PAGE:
Tag Archives: Delafield

Delafield to Eagle

7/5 – Today we tackle Lapham Peak, the highest point in Waukesha County. (BTW, don’t try saying WauKEEsha, like I did. It’s WAUKesha.). Luckily for us, the trip up the slope was filled with wildflowers, butterflies and sandhill cranes, on a beautiful day with a high of 78 degrees.




There is a tower to climb at the peak, that gave us a great 360 view of the surrounding countryside.




The trail continued for several miles along a bike path, where we had fun jumping out of the way of cyclists going in both directions, who really didn’t want to share their road. One man stopped to ask what we were doing on the bike path, and we showed him that it was also the path of the Ice Age Trail. He became a Curious Townfolk at this point, and rode alongside us asking tons of questions about our experience until our trail turned back into the woods.

With the woods came the Return of the Mosquitoes, which had been blessedly absent for the past few days. We walked a total of 15 miles, which is a personal best for me, with no blisters or injuries, and made camp in an oak wood full of poison ivy, but we didn’t get any on us. Best news of all, it didn’t rain! Cue the Rocky theme song!

7/6 – Walked through the mosquito filled woods until we ran out of Deet, then walked out onto the road for our trek into Eagle. We don’t have high hopes for this place, but need provisions. The web says you can get a motel room at the local saloon. Can’t wait!

So who should offer us a ride on a Sunday morning? An Episcopal priest, on his way to celebrate Eucharist at a nearby parish! Father Noah took us right to the door of the Suhmer Saloon and wished us a blessed day. I wonder if we’ll be part of his sermon?


And now we’re in Eagle. Let’s just say that there is a reason that this saloon has no 5 star ratings on TripAdvisor…imageimage

Hartford to Delafield

7/1 – we really missed a storm last night! This morning there were branches and trees down everywhere we looked, and some folks lost electricity. We are looking forward to completing the 30 mile stretch to Delafield with one or two nights out, and no more storms.

We started with a road walk that took us around Pike Lake, then off into the woods. I’m not posting lots of pictures of the trail through the woods, as they all look the same, even to me. See previous posts for nice woods pix…

I asked Jim to stand by one of cornfields we passed on the road. When we arrived in June, the corn was just starting to come up, and although it is not quite as high as an elephant’s eye, it sure has made progress in three weeks!


We started on the next trail section, designated on our map as Holy Hill, but we couldn’t get past all the poison ivy, so we ended up road walking some more. I was kind of glad to miss that section, as I imagined it involved a heckuva hill climb, so steep that it made people exclaim, “Holy Hill!”

By lunchtime, we could see two giant spires in the distance, and signs for the Basilica of Holy Hill, which was, indeed, on a heckuva hill. If we were in Europe, this definitely would be on my “must see” list of attractions, so why not here? We left our packs by a picnic table, and trudged up to see Holy Hill, Shrine of Mary, which is maintained by Carmelite friars.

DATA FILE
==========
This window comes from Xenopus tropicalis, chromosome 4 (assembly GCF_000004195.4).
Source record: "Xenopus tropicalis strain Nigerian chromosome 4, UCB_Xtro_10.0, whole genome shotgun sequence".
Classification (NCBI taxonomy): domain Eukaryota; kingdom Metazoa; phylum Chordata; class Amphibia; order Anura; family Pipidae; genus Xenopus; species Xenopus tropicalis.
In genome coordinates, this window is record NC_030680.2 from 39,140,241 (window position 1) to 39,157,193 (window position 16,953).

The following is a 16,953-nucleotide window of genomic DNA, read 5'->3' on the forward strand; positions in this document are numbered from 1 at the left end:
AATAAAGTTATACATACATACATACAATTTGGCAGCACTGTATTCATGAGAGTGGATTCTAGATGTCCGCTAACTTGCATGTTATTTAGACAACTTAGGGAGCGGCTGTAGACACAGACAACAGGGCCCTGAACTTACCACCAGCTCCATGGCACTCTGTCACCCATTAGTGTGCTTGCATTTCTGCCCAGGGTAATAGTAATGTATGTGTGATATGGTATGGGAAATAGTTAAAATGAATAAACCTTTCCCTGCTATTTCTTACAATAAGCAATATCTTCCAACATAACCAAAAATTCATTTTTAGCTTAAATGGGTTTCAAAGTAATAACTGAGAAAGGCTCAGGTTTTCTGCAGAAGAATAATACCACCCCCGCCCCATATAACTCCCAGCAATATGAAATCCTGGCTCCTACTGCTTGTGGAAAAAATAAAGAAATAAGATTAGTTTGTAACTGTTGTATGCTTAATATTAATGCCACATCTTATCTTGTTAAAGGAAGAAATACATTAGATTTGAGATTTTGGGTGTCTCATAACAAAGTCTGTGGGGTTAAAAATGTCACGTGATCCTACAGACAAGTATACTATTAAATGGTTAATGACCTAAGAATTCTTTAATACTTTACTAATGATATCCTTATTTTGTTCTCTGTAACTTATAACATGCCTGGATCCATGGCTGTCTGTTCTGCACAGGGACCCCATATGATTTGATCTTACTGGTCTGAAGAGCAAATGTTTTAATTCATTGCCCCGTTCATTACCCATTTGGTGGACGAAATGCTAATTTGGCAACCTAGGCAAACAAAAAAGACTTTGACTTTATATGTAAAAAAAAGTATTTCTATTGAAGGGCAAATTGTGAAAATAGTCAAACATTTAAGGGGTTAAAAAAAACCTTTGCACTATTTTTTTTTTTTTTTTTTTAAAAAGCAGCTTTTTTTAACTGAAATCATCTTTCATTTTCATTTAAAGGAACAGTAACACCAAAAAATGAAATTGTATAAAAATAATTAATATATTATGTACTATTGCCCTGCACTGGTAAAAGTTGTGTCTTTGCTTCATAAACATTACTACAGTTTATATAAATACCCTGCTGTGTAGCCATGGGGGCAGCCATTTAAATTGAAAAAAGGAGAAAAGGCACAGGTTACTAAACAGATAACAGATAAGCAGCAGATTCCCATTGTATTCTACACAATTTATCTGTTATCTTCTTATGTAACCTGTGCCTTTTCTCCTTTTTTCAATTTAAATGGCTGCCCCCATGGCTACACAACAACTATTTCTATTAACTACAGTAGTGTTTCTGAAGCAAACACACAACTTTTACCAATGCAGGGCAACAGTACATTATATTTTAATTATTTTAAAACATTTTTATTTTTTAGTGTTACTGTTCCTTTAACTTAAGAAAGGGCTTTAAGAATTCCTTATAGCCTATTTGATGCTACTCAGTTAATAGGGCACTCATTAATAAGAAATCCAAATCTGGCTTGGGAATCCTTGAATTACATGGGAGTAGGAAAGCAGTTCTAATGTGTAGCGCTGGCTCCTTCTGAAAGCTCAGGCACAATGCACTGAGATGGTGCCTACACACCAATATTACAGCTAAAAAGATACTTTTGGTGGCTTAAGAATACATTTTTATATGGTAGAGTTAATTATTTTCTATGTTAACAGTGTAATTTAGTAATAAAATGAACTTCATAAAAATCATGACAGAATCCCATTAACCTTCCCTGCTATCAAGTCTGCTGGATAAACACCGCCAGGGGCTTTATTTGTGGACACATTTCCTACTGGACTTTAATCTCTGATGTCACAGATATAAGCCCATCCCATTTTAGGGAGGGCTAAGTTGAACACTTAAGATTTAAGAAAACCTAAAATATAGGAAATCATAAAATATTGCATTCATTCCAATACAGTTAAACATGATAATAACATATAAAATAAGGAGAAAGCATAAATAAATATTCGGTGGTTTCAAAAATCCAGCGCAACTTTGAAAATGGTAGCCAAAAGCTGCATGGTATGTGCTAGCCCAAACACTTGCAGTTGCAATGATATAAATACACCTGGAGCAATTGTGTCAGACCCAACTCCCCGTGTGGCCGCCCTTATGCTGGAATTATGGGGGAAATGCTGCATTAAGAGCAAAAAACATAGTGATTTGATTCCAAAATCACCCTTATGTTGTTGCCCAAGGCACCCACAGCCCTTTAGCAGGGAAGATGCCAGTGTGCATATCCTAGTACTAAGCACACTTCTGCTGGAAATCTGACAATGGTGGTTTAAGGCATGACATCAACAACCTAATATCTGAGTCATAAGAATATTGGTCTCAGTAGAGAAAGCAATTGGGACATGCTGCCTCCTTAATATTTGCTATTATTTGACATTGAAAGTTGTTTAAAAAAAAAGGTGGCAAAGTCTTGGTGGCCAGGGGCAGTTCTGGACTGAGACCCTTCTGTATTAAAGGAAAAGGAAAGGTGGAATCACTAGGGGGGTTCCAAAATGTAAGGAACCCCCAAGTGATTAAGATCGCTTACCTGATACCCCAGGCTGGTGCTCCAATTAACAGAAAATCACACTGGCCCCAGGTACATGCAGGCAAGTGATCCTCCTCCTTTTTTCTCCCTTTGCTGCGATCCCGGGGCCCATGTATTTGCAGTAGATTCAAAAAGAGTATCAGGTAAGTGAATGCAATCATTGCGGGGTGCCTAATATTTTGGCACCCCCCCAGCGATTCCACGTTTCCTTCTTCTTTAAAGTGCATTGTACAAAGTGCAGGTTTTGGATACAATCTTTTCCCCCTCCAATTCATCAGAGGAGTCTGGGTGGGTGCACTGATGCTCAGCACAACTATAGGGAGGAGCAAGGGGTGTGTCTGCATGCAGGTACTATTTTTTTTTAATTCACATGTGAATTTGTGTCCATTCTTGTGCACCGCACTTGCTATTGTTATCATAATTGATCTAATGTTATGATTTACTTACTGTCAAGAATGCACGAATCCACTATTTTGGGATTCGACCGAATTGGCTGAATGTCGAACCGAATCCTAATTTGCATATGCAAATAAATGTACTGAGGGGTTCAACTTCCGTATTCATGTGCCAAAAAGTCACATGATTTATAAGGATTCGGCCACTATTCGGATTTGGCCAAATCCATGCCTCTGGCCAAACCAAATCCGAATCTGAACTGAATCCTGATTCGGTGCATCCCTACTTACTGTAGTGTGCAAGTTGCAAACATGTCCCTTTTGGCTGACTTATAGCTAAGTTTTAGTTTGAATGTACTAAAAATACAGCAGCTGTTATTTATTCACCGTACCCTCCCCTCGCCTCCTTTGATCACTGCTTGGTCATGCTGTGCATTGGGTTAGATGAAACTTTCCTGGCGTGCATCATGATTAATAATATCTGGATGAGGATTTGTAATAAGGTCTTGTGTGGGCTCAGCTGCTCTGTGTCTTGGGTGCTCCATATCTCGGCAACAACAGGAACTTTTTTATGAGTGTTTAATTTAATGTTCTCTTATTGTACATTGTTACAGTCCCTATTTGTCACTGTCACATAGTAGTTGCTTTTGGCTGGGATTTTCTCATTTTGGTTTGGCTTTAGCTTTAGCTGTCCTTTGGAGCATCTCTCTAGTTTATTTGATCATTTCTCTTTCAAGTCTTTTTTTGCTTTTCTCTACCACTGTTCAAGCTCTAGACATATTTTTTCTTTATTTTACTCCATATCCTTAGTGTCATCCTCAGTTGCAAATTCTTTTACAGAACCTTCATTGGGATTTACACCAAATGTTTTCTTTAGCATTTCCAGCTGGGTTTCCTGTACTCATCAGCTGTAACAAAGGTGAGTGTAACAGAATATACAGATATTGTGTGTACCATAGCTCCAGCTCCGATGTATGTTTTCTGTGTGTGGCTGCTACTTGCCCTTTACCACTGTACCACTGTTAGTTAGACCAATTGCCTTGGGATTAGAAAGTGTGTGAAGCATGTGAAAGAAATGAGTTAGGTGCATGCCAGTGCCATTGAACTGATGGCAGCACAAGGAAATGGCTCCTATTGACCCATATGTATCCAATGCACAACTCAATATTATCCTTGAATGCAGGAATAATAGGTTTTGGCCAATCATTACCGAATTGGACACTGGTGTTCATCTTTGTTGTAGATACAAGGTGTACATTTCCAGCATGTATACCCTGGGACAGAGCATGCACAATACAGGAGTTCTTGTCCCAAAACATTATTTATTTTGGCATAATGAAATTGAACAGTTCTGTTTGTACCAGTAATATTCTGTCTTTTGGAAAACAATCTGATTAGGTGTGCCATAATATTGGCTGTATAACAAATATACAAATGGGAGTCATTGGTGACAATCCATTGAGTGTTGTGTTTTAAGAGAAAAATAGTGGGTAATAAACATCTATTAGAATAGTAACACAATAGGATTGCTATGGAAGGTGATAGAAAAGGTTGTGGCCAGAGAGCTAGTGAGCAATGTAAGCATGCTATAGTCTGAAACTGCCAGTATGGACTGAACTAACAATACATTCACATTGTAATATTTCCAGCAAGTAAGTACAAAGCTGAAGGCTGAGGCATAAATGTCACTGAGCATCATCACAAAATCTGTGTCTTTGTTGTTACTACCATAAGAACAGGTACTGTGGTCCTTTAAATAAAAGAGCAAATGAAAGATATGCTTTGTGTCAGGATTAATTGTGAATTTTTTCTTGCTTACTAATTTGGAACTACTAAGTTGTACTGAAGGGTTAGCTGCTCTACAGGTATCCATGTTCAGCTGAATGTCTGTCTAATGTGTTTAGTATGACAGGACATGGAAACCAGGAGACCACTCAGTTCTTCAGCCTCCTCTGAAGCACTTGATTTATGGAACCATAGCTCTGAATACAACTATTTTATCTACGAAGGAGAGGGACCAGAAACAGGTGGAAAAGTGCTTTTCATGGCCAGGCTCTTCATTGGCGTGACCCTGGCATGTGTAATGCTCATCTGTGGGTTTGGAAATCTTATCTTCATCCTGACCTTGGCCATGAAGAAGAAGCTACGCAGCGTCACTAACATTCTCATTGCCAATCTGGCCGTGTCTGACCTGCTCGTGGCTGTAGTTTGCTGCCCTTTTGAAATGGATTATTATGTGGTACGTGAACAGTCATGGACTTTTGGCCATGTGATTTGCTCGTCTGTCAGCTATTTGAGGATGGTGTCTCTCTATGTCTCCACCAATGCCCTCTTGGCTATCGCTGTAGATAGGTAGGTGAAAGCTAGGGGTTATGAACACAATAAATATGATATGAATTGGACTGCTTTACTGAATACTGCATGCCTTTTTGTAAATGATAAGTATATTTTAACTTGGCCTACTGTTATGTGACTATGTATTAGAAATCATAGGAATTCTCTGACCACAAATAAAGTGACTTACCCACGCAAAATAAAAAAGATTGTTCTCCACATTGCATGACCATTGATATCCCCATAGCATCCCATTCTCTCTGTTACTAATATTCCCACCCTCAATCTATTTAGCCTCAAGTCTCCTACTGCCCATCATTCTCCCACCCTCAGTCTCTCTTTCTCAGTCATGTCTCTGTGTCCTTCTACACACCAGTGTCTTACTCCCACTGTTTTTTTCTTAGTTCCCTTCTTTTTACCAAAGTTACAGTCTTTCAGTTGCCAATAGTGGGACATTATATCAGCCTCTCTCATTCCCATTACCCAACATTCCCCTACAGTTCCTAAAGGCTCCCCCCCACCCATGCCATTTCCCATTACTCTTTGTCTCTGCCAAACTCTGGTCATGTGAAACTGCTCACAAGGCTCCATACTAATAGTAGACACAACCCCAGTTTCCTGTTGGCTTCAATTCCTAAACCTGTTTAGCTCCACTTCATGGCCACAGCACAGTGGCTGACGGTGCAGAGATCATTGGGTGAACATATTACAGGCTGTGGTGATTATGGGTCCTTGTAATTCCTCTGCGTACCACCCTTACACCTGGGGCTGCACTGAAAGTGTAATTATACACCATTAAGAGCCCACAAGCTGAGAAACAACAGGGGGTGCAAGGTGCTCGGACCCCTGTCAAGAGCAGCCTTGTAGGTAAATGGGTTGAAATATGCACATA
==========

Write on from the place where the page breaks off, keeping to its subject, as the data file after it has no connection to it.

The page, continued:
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Here is a chapel where prayers are answered. Outside the door were dozens of crutches and braces, left by those who no longer needed them. There was a prescription to follow, that a supplicant should walk up the 178 steps to the chapel before entering to voice their prayer to Mary. We’ve seen several of these chapels in our travels, and they always have a profound effect on me.

At the basilica, we got into a conversation with the Hample sisters, who recognized us as backpackers, even without our packs. Jim, seeing an opportunity, told them to be sure to pick us up if they saw us walking along the road. They laughed and said they were going to Milwaukee, in the opposite direction.

We got back on the trail and completed the Holy Hill section, which put us back on the road for more road walking. At the end of the afternoon, who should pull up, but the Hample sisters! Returning from their afternoon in Milwaukee, they asked if we still needed a ride, and took us about four miles to our next trail entrance. Coincidence, or answer to Karen’s prayer? You decide!

We walked until 5, climbing over, scooting under, or crashing through several newly downed trees that blocked our narrow trail. Just as we were looking for a stealth camping site for the night, we came upon two Ice Age Trail volunteers, out after work with handsaws to start clearing storm debris. Thank you, Trail volunteers, for all you do!image

7/2 – woke up snug in our bug-proof tent, to a grey, drizzly day. Before too long, our feet were wet, and I was feeling crabby. Our road walk took us into Hartfield, an upper crust enclave of manicured lawns and Mc Mansions. The trail here meandered along paved paths in and out of local parks, next to a golf course and along a river.image Even though it was 60 degrees and raining, there were kids splashing and playing in the water as if it was… Oh yeah, it IS July! The ritzier the neighborhood, the grubbier, wetter and smellier I felt. We arrived at Delafield, not a moment too soon, so we didn’t need a second night out. Yay! Time to do laundry!